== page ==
ONE OF the environmental fears of electric car ownership involves the longevity of the lithium ion batteries that power them. Warranties cover around 60,000 – 150,000 miles over three to eight years, and estimates put a battery’s life at around 10 years, depending on size, regularity of use and how well you take care of it. Batteries are only expected to be reduced in efficiency at that point — not rendered completely useless — and could potentially be reconditioned.
But now a Chinese company is reported to have made electric car batteries even more durable. Contemporary Amperex Technology’s (Catl) has created a battery that it claims will be capable of powering your car for a total of 2m kilometres (1.24m miles) before it needs replacing, which equates, it says, to 16 years of ownership.
If proven true, the increased lifespan could lower the price of battery electric vehicle ownership, improve residual values (the rate at which the value of the car drops over time) and increase environmental credentials; a battery with such a long life could reduce the total number manufactured.
Catl, which already supplies batteries to Tesla — for the Model 3 — and has other clients including Volkswagen, BMW, Toyota and Volvo, says that it is ready to produce the market-changing batteries as soon as an order is placed. The chairman of the company said there is a premium for the new technology, though: extra-life battery costs 10% more than those used in EVs currently.
The company has not said to which companies it intends to supply the new battery but Reuters reported in mid-May that it was being developed by Catl with the help of Tesla, and that the latter’s enigmatic CEO Elon Musk has been teasing investors with promises to reveal significant advances in battery technology. The report said that Tesla expects the new battery to bring the cost of EVs down to match those of their combustion counterparts.
The new batteries reportedly have lower cobalt levels than previous units. Musk has been saying for some time that he has wanted to eliminate cobalt from the batteries used in Tesla cars. It is considered a key component in batteries but it is the most expensive material used in their construction and is often mined in unethical circumstances. The new units also reportedly have chemical additives, materials and coatings which allow the battery to store energy for longer.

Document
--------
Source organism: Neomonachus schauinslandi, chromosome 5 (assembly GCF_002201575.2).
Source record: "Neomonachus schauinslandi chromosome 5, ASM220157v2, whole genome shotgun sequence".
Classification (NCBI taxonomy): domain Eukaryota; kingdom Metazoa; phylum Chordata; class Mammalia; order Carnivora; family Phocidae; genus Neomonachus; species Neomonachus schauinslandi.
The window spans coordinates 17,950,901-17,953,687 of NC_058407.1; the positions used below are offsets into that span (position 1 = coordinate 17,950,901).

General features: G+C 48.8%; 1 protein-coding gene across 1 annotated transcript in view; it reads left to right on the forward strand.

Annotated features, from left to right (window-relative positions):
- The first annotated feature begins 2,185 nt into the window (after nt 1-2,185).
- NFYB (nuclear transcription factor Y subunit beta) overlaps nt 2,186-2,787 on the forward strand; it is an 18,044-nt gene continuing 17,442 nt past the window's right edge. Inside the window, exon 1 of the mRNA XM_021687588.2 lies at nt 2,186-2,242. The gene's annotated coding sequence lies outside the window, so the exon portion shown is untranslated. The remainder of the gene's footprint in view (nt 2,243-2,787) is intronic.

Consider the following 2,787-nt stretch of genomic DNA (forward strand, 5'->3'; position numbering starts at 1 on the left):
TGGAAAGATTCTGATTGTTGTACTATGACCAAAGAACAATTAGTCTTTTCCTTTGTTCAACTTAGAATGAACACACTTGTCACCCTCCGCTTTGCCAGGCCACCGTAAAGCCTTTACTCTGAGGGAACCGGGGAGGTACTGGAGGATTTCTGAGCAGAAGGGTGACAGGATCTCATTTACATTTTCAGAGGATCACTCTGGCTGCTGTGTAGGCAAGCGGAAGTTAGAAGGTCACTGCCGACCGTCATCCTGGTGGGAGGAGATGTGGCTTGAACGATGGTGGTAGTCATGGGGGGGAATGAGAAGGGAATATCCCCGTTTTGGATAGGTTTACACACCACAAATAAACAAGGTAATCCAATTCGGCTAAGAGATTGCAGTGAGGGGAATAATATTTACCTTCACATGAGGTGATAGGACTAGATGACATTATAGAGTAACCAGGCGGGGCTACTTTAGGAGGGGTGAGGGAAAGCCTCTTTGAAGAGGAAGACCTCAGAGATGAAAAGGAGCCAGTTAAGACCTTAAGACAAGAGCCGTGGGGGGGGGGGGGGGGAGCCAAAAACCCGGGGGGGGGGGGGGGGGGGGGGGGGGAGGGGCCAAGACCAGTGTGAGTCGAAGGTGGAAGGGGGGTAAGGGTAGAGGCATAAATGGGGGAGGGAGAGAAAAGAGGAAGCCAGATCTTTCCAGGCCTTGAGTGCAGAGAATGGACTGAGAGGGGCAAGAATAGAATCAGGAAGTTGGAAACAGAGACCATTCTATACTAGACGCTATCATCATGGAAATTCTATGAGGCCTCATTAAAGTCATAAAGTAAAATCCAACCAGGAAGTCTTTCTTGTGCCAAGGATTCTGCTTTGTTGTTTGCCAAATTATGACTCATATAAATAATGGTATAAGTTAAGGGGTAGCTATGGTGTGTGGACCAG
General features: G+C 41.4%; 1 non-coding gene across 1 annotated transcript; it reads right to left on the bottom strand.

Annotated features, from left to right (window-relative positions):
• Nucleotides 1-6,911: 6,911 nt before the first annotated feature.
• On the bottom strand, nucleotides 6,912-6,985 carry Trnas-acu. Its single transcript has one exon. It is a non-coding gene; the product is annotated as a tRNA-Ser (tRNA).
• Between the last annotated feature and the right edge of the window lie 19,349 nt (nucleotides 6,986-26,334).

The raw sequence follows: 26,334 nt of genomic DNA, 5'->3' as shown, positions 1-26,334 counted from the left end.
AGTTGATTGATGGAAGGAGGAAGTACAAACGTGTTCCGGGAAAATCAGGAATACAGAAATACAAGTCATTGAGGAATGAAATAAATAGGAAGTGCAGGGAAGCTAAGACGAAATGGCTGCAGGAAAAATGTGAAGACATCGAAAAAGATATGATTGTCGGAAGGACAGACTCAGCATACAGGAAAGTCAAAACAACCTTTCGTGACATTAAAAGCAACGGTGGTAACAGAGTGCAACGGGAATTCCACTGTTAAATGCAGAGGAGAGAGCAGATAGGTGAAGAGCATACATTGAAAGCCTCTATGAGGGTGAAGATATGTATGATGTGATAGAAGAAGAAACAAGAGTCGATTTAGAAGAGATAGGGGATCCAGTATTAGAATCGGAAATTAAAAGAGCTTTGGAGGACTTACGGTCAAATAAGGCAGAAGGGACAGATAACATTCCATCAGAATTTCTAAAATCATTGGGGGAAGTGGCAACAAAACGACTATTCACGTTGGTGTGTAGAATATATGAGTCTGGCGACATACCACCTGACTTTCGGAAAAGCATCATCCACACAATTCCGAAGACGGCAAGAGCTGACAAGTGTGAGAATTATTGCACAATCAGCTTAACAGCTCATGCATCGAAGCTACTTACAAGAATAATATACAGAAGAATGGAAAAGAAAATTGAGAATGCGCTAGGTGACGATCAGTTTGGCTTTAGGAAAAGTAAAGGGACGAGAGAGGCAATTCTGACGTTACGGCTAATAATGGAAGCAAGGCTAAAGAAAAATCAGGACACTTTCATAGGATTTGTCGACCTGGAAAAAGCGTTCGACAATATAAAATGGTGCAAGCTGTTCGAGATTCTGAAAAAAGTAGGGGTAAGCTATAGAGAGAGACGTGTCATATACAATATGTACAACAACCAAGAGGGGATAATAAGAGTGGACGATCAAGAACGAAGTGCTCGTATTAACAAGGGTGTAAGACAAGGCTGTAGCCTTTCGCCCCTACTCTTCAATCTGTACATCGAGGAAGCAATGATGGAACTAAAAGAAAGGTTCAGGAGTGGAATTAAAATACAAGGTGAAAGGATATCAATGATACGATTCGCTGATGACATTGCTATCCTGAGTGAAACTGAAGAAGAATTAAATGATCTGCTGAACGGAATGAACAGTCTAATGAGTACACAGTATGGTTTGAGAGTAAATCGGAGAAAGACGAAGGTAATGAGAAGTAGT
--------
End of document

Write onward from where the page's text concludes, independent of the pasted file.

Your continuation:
The news will be another encouragement to those wishing to buy an electric car but put off by the initial cost and concerns about the reliability of the technology, and bolsters the technology’s position as the priority in the post-lockdown landscape. It was reported this week that the UK government is considering a scrappage scheme whereby people can get £6,000 off the cost of buying an EV if they scrap a car they have owned for an as yet unspecified period of time. A similar scheme implemented after the 2009 financial crisis gave £2,000 off a new car if the customer scrapped a car more than 10 years old.
All of this could accumulate into a purple patch for electric motoring — the Tesla Model 3 has been the UK’s best selling new car the last two months in a row (although lockdown has been an unprecedented disaster for car sales, with overall registrations falling 97% in April and 89% in May) and Grant Shapps, the transport secretary, announced billions of investment into the UK’s electric car charging network last month.